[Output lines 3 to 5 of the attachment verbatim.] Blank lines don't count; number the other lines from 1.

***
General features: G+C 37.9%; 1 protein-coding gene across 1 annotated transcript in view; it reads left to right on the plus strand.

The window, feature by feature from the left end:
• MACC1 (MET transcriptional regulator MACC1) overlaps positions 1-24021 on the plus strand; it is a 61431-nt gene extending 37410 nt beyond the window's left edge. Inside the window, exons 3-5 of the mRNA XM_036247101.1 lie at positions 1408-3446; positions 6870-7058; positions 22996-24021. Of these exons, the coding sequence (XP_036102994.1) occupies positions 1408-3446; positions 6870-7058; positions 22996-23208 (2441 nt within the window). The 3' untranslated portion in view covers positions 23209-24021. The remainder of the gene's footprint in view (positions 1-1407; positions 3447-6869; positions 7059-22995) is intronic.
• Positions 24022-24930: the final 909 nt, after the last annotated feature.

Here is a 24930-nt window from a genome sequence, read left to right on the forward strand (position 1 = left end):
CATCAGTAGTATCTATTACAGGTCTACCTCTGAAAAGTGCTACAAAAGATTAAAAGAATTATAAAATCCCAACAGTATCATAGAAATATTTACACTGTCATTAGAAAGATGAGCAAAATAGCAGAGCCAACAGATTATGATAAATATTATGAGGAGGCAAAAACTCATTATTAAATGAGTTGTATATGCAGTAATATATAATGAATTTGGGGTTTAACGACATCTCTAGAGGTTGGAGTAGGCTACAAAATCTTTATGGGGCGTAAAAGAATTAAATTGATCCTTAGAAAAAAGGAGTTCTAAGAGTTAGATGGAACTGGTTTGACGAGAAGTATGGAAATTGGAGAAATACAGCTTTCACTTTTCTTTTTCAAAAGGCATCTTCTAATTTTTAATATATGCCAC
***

• MACC1 (MET transcriptional regulator MACC1) overlaps positions 1-24021 on the plus strand; it is a 61431-nt gene extending 37410 nt beyond the window's left edge. Inside the window, exons 3-5 of the mRNA XM_036247101.1 lie at positions 1408-3446; positions 6870-7058; positions 22996-24021. Of these exons, the coding sequence (XP_036102994.1) occupies positions 1408-3446; positions 6870-7058; positions 22996-23208 (2441 nt within the window). The 3' untranslated portion in view covers positions 23209-24021. The remainder of the gene's footprint in view (positions 1-1407; positions 3447-6869; positions 7059-22995) is intronic.
• Positions 24022-24930: the final 909 nt, after the last annotated feature.

Here is a 24930-nt window from a genome sequence, read left to right on the forward strand (position 1 = left end):